I want to pick up on one throwaway idea on my previous blog. That is the thought that one aim of gaining knowledge, apart from the good of mankind, is to praise God for it. I was prompted in this by a video of Tom Wright, which I won’t link to as he was reflecting someone else’s thought – though no doubt, being Wright, some additional insight drifted in.
The idea was connected with John Walton’s portrayal of Genesis 1 as the inauguration of a cosmic temple (and if you’re not familiar with this, you must read The Lost World of Genesis 1, which is absolutely seminal in a gaining a contemporary understanding of Genesis). On the last day of creation, God places his image in the temple – that image, of course, being man. Just as the image in a pagan temple represented the presence of the deity, and acted as a focus for worship, so in Yahweh’s temple – which is the whole creation – man both represents God and acts as the mediator between the creation and God.
Wright points out that one aspect of this is that, in one sense, the non-sentient cosmos is said to worship God, just by being what it is. But man has the unique privilege of being able to approach an understanding of creation, to wonder at its glory, and to express worship to God for it in rational praise. Only man can express what a tiger, a sequoia or a mountain would have to say to God about its existence. That privilege shows an amazing balance of authority and rule, responsibility and stewardship, beyond the more common concept of merely running the world well. Adam was truly a priest as well as a king.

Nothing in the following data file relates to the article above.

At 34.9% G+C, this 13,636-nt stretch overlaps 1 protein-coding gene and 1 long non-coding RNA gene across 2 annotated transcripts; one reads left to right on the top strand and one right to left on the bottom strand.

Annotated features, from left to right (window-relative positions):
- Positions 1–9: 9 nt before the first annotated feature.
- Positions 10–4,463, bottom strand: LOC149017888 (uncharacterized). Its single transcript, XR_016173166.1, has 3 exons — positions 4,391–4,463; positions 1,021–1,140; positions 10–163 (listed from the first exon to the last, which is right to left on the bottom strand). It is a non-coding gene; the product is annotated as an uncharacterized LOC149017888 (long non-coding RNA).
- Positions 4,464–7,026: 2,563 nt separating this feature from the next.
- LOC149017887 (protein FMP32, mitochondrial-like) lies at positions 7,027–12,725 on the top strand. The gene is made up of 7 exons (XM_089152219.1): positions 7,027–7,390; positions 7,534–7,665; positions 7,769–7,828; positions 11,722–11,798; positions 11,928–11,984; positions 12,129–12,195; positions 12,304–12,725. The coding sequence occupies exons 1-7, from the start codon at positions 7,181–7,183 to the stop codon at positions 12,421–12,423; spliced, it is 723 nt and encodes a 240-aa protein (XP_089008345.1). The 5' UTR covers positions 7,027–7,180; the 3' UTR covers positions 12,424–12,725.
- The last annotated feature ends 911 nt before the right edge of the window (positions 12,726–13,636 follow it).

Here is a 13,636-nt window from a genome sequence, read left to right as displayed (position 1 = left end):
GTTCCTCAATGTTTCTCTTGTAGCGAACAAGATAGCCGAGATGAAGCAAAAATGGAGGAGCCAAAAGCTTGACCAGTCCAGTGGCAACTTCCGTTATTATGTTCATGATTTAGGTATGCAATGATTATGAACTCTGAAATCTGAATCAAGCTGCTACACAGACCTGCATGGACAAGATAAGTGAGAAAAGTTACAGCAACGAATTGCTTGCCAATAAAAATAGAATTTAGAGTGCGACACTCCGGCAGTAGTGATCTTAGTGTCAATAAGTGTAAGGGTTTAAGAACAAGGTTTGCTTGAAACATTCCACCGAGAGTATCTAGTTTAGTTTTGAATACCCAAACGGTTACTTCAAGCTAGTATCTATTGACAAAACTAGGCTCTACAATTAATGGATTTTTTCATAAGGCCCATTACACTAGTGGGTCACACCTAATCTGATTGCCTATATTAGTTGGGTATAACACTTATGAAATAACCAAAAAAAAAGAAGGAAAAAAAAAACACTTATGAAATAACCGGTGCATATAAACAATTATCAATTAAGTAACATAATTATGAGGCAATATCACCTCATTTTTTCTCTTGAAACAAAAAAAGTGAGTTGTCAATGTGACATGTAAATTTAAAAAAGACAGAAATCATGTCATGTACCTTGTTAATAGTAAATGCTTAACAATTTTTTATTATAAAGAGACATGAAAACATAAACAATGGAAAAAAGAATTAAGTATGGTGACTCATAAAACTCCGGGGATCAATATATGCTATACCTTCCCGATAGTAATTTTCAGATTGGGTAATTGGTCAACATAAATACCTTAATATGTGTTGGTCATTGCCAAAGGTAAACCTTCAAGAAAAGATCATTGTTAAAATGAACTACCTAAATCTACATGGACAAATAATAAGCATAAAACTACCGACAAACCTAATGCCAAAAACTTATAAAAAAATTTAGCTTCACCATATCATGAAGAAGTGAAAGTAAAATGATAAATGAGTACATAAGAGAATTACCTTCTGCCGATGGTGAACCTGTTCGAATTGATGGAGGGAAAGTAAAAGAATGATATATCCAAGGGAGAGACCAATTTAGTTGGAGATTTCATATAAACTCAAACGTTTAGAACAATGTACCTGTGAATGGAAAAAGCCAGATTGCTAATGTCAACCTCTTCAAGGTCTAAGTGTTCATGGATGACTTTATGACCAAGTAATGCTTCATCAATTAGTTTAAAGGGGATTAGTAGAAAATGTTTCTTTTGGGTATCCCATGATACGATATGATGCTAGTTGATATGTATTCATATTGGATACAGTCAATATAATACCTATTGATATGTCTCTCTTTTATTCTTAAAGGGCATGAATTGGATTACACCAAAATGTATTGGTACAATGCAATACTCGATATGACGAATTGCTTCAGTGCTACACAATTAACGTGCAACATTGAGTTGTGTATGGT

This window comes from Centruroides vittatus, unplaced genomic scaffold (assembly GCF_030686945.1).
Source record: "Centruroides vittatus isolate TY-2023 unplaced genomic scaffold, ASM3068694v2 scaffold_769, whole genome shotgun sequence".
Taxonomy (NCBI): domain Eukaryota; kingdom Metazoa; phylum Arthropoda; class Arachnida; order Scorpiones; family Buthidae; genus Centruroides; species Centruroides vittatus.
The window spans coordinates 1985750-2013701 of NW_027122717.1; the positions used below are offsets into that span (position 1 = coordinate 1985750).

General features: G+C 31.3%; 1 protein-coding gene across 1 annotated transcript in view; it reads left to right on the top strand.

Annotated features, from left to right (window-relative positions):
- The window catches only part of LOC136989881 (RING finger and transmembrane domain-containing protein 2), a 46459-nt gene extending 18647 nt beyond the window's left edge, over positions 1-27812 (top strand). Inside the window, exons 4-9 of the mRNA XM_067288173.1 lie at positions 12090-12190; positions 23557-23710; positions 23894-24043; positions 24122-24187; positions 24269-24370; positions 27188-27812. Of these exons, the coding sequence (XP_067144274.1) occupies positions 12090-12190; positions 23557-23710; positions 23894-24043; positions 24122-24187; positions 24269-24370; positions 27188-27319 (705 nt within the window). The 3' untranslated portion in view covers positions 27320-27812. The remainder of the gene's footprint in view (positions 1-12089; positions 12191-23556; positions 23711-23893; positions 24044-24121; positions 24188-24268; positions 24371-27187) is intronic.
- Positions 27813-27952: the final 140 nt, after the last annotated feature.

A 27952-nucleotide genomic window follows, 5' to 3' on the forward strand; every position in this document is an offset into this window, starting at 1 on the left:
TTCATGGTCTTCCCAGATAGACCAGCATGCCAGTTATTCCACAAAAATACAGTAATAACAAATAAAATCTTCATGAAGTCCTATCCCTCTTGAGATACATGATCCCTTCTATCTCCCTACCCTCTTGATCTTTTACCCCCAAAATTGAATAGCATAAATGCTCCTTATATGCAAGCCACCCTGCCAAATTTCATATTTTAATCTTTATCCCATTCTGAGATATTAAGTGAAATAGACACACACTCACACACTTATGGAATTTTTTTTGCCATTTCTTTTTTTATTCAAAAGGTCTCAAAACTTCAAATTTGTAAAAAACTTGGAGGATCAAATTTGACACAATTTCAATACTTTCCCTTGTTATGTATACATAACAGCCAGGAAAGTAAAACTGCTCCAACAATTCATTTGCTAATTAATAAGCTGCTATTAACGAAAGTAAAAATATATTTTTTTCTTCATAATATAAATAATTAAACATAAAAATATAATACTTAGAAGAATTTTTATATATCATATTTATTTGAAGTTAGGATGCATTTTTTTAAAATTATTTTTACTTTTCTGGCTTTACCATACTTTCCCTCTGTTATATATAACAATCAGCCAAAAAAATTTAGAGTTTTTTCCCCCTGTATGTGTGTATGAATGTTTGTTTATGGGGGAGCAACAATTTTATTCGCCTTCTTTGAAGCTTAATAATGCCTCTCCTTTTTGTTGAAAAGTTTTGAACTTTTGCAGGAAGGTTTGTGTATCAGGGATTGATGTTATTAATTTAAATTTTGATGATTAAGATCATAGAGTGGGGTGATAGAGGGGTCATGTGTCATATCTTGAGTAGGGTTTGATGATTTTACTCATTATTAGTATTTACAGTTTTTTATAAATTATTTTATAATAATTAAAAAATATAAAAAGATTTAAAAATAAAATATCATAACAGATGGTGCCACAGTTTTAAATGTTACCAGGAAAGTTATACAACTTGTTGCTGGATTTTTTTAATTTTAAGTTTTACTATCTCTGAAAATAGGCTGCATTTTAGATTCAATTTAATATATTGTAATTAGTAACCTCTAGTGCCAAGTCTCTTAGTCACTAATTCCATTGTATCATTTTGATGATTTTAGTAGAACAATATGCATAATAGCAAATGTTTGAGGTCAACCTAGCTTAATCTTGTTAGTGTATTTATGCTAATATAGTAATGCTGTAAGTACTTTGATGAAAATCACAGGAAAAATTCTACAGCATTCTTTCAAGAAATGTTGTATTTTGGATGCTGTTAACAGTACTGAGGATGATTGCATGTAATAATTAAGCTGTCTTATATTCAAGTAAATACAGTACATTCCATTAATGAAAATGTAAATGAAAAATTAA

Clearly this has big implications about our attitude to science, as well as other forms of understanding. The incredible order of the division of a bacterium, the mysteries of quantum mechanics, the very existence of extinct, but wonderful, species and ecosystems – God’s work in them would remain unexpressed were it not for their discovery by man. In a real way it makes sense of what some Christians would regard as the “waste” of the aeons of time before man’s coming into being. I wonder if the “frustration” of creation expressed by Paul in Romans 8 may have much to do with the failure of man, since the fall, both to understand the world adequately and to engage in worship about it.
Indeed, it’s an insight that could cast light on many other aspects of the Bible’s message. For example, the fall itself could be interpreted as man’s passively heeding a defective part of creation’s denigrating God instead of turning that creation into praise. It gives more traction to Paul’s teaching in Romans 1 that the root of sin is the worship of the creation rather than the Creator, when maybe we’d expect it to be “selfishness” or “lack of love”.
Maybe we should rewrite John Wesley’s famous dictum as “Learn all you can. Teach all you can. Worship all you can.”